So long to fun, pageantry, geography

ARLINGTON, Texas -- Who really cares if Mack Brown and Bob Stoops think conference title games are only good for impeding progress to the national title game?

Or if conference title games were born solely a product of greed, flowing millions to the schools and TV networks and Jerry Jones?

And who gives a non-automatic-qualifier flip already about market size and television sets?

These title games are fun -- fun for the players and fun for the fans. Cowboys Stadium on Saturday night was proof of that. Jerry's Palace of Cha-Ching glowed from within with 78,410 best friends and mortal enemies crammed inside wearing either crimson or red. No exceptions.

Jerry's overpriced parking lots were hopping hours before kickoff and prior to the parties the caravans of Cornhusker campers and Sooner SUVs parading into town was a glorious yet simple reminder of what's always been college football's lure: The pageantry. The players. The fans.

And they saw a good one in the final one. The Oklahoma Sooners rallied from a 17-0 hole to defeat those dastardly departing Nebraska Cornhuskers 23-20 and cement their spot in another Fiesta Bowl.

Yeah, pageantry and players and fans are for rose-colored glasses. College football seems as much about high-salaried bowl executives with strings and kowtowing university presidents spewing senseless comments through the media -- and insulting those dear little sisters of the poor -- as it is about the pageantry, the players and the fans.

And so the Big 12 has come to the end of an era yet seems quite happy to skip along as a wealthier pack of 10. The Huskers will have to go win conference championship games in the Big Ten, which, of course, will now have 12 teams and play a championship game. It's all long removed from the old Big Eight, which expanded to the Big 12, which ultimately led to Big Red bolting for the Big Ten.

And now TCU, ranked higher than any Big 12 or Big Ten team, is gone to the Big East.

Chalk that geographic travesty up to the dollar-blinded Big 12, the TV networks and the cowardly big state schools. The Big 12 doesn't want the Horned Frogs.

They don't bring a television market or anything else that grows the Benjamins.
It's bad enough TCU coach Gary Patterson can now whip out his AQ card courtesy of the Big East to better recruit. No way Big 12 coaches want him any closer to sniffing their blue chips as the Frogs are to sniffing roses in Pasadena on New Year's Day.

This rejuvenated TCU makes too much geographic sense and even brings statewide intrigue now that the little Frogs have elevated to a national level. Take on the Longhorns and Aggies and Sooners every year? Why, yes.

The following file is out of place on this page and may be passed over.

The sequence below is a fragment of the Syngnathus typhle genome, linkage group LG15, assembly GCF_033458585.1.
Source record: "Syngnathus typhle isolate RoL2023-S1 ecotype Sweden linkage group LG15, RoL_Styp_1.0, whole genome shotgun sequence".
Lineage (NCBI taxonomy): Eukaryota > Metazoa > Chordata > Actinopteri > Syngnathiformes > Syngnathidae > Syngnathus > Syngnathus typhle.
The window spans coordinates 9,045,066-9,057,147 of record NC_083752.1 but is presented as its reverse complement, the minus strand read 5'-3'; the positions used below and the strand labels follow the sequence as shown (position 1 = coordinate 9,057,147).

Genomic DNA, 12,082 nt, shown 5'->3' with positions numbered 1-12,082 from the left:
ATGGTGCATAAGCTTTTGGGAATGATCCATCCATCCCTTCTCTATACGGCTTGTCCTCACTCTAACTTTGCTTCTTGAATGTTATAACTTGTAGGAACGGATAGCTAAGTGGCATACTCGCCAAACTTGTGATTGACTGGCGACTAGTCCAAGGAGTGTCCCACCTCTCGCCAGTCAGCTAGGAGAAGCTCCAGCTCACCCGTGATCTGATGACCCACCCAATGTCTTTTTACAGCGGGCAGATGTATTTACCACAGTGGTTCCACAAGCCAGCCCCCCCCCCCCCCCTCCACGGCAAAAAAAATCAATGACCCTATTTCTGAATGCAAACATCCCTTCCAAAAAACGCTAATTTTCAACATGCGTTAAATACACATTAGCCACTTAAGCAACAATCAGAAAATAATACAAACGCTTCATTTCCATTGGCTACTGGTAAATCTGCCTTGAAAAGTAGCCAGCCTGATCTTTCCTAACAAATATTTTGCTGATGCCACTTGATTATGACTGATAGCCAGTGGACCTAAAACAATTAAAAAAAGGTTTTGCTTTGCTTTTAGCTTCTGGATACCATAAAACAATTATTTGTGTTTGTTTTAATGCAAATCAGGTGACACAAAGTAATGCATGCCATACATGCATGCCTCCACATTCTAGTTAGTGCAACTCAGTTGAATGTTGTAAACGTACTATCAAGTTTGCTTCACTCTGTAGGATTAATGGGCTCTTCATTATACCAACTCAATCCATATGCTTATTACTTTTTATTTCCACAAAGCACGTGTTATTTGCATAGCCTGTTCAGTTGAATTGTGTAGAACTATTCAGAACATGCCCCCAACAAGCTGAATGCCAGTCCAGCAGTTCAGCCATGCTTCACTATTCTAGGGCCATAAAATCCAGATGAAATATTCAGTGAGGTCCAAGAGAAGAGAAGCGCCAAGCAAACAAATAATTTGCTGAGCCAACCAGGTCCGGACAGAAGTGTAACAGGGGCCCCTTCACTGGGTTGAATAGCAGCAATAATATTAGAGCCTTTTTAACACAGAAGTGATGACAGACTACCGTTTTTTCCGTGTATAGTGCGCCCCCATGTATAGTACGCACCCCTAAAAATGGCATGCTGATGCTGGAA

Add TCU and another school to get back to 12, and a title game like Saturday's old-fashioned grudge match that enticed tens of thousands of out-of-towners to converge in Arlington could still exist. But the Big 12 as 10 insists it won't.

And then, Nebraska's animated coach Bo Pelini, asked during Friday's press conference about the historical aspect of the final Sooners vs. Huskers (at least until 2020) and the last Big 12 championship game, surely fogged Big 12 commissioner Dan Beebe's glasses with this little nugget:

"As far as it being the last Big 12 championship game, I think it's probably the last one maybe for a year or two, but I don't think this will be the last Big 12 championship."

Oh, really, Bo? Do tell.

"It just so happens that I think the conference will keep thriving. It will probably add ..." and then Pelini paused as if on cue to drop the ultimate cliffhanger.

"Who knows what's going to happen," he continued. "But I wouldn't be surprised if you see a Big 12 championship come back around here pretty quick."

(That giant sucking sound was Jerry Jones' wallet opening.)

Was Bo just pulling Beebe's chain as one last parting gift? Or is there more to it? To no surprise, Beebe reiterated Saturday before the game that he'd be stunned if the coaches reversed field and suddenly wanted a title game.

And Beebe's kept a zero-tolerance policy regarding expansion, as in zero chance. But if a title game were to reappear, wouldn't it take expanding back to 12? Technically, they can do it with 10, but never has a conference with fewer than 12 and not split into divisions held a championship game.

So what if expansion is put back on the table? With TCU off the table -- not that it would be considered anyway -- who would the Big 12 go get? Arkansas? Good luck. BYU or Air Force? Louisville? Other than the Hogs, do any of the others drive the money meter greater than the Frogs?

Oh well. It's too bad college football can't be more about the pageantry, the players and the fans.

Because when everything else is stripped away, Saturday night at Cowboys Stadium -- with nearly 80,000 standing, cheering fans and an exciting game that had zero BCS title game implications -- was pretty darn fun.

Jeff Caplan covers colleges for ESPNDallas.com. You can follow him on Twitter or leave a question for his weekly mailbag.